The Western Sector Department was at the time headed by Khalil al Wazir (also known as Abu Jihad), a co-founder of Fatah who was assassinated by Israel in Tunis in 1988. For many years, Wazir served as Yasser Arafat’s second-in-command and was personally responsible for several terror attacks against Israel.

After the PLO moved to Lebanon in the early 70s, Aloul reportedly took part in several battles against the IDF, especially during the 1982 Lebanon War. His resume claims that he played a role in the capture of eight IDF soldiers in northern Lebanon in the early 80s.

After the PLO was expelled from Lebanon to Tunisia, Aloul continued to work closely with Wazir until the latter’s assassination. Aloul’s duties included, among other things, setting up training bases for Fatah fighters in several Arab countries.

After Wazir’s departure from the scene, Aloul was appointed head of the Occupied Territories Committee, which was tasked with providing financial and military aid to the Palestinians during the First Intifada, which erupted in 1987.

The Muqata’a in Ramallah, the headquarters of the Palestinian Authority (photo credit: Wikimedia Commons/PalestinianLiberator/File)

Israel initially opposed Aloul’s return to the West Bank together with the PLO leadership, after the signing of the Oslo Accords in 1993, because of his role in terrorism. However, Israel later changed its mind and allowed him to reunite with his PLO cohorts in the West Bank.

In 1995, Arafat appointed Aloul as PA governor of Nablus, the largest West Bank Palestinian city. In 2009, he was elected as member of the Fatah Central Committee thanks to his close and friendly relations with Abbas.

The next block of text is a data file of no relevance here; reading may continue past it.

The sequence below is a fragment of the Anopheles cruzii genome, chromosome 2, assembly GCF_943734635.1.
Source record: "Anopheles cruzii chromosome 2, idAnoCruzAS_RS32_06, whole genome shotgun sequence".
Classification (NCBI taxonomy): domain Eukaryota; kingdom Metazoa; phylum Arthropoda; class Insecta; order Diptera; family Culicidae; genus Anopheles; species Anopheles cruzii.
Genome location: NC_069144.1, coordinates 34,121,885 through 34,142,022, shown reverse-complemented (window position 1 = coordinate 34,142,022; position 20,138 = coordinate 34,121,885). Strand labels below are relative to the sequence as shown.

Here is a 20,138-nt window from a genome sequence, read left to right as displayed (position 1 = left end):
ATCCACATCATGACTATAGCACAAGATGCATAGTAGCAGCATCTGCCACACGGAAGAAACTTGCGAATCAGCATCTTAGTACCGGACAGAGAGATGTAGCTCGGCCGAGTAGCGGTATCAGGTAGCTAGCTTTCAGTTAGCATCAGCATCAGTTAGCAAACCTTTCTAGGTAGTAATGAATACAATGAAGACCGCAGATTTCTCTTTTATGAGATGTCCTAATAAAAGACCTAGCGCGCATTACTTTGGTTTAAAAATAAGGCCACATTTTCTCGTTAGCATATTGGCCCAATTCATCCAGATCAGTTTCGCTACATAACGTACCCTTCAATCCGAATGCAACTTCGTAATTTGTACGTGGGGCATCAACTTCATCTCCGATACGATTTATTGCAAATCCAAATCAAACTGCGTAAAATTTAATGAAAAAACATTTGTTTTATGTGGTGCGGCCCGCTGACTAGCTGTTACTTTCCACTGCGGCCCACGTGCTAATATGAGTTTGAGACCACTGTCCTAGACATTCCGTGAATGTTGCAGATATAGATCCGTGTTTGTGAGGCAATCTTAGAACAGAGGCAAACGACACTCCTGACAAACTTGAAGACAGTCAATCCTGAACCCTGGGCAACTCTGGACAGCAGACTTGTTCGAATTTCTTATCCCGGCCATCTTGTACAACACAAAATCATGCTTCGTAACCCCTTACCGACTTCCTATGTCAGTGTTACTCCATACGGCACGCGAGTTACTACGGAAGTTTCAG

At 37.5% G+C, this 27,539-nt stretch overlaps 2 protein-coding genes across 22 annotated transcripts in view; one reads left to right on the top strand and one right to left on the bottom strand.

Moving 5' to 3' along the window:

His oldest son, Jihad, was killed in clashes with the IDF during the Second Intifada.

Aloul has often expressed views similar to those made by Abbas. Like Abbas, he has rejected attempts by Arab countries to meddle in the internal affairs of the Palestinians. In a 2016 interview with the London-based Asharq Al Awsat newspaper, Aloul said he too was opposed to deposed Fatah strongman Mohammed Dahlan, who currently lives in exile in the United Arab Emirates.

And like Abbas, Aloul also believes that the US is no longer qualified to act as an honest broker in any peace process between the Palestinians and Israel. Last December, Aloul was quoted as accusing the US of being Israel’s “partner in violating Palestinian rights and assaults on the Palestinian people.”

He is known as a leading advocate of boycotting Israeli goods.

At this stage, it’s hard to assess Aloul’s chances of winning the backing of a majority of Fatah officials as the next PA president. Other senior Fatah officials also see themselves as suitable successors, and this may lead to an open power struggle in the post-Abbas era.

When and if he succeeds Abbas, Aloul will ensure the continued dominance of the PLO’s old guard figures over the Palestinian decision-making process and political landscape.

What is virtually certain is that Abbas’s successor will not be chosen through a fair and free presidential election, but by Fatah and PLO officials in Ramallah: The continued rivalry between Fatah and Hamas has made open elections in the West Bank and Gaza Strip an unlikely prospect.